Last year I got a reasonably sharp photo of a full moon with a Nikon D7200 using the $500 Nikkor 18-300mm zoom lens at f/6.3, 1/160 second, ISO 160. This month I pulled out an old Nikon D3100 and a $100 catadioptric 500mm f/8 lens for a bigger challenge: The cheaper lens really falls short in terms of sharpness. Here is the best I could do with each lens (the more recent shot on the right is colored by atmospheric smoke from western wildfires):
I turned the camera on Jupiter, which is presently close to Saturn and very prominent in the night sky. With the same lens, shooting 1/2 second at ISO 800, I get the following photo showing all four Galilean moons:
Last night after sundown I happened to be outside looking up at the waxing gibbous moon when I saw a satellite zipping near it in low earth orbit. And not far behind it another. And another – all spaced roughly 15 seconds (travel time, north to south) apart on the same orbit. They kept coming in what appeared to be an unbroken chain, and I could clearly see six to seven of them at a time. That’s an astonishingly dense satellite network, so it made me wonder if it was part of the astonishingly large LEO satellite network being built by Starlink.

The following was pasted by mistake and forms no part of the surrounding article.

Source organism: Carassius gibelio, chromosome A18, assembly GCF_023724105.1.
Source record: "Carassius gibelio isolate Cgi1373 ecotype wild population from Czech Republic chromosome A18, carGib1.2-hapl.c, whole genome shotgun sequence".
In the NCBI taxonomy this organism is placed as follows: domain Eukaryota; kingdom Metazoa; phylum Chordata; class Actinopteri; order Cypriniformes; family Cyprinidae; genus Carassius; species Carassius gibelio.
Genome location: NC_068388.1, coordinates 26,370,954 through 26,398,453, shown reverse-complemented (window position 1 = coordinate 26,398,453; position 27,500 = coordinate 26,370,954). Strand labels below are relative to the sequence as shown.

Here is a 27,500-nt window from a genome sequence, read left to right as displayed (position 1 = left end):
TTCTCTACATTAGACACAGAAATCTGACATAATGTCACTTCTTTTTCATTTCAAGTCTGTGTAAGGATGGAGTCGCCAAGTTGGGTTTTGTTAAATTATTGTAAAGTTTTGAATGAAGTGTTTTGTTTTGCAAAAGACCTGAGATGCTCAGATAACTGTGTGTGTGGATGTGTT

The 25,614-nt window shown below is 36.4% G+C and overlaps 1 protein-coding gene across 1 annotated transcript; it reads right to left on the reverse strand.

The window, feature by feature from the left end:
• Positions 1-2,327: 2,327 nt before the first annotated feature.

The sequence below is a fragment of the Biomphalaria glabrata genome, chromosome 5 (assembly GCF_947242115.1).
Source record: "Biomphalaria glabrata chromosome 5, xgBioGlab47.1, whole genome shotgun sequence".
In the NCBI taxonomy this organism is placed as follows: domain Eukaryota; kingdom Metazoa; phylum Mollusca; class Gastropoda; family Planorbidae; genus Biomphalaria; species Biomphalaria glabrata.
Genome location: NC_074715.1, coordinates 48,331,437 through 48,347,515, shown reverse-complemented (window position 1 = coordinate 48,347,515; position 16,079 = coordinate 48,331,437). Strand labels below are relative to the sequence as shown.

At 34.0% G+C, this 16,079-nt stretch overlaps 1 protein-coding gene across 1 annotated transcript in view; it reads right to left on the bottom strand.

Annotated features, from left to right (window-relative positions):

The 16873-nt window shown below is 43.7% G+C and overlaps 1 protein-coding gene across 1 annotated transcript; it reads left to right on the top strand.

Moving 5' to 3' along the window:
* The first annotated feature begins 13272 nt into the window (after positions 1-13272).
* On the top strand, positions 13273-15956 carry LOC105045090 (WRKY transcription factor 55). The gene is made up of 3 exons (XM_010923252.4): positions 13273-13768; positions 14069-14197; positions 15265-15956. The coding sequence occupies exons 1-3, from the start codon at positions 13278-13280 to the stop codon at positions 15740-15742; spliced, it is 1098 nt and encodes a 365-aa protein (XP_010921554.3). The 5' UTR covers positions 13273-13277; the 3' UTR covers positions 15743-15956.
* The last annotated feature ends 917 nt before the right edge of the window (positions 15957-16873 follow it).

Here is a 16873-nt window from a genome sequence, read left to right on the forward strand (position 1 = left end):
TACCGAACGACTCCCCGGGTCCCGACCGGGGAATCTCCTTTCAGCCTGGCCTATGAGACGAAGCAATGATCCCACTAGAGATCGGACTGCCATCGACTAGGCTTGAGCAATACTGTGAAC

Today I tried to confirm what satellites I could have been seeing, and it looks like there was indeed a Starlink train passing overhead at that time. The reason they were so close together is that Starlink satellites are launched 60 at a time in “trains” that gradually spread to the network’s operational altitude and separation. I must have spotted this one near the beginning of its transit of my location.
So that was very exciting, but I didn’t have equipment adequate to record it. Instead, here is a photo of a full moon I captured with a Nikon 7200 DX and 300mm lens last November: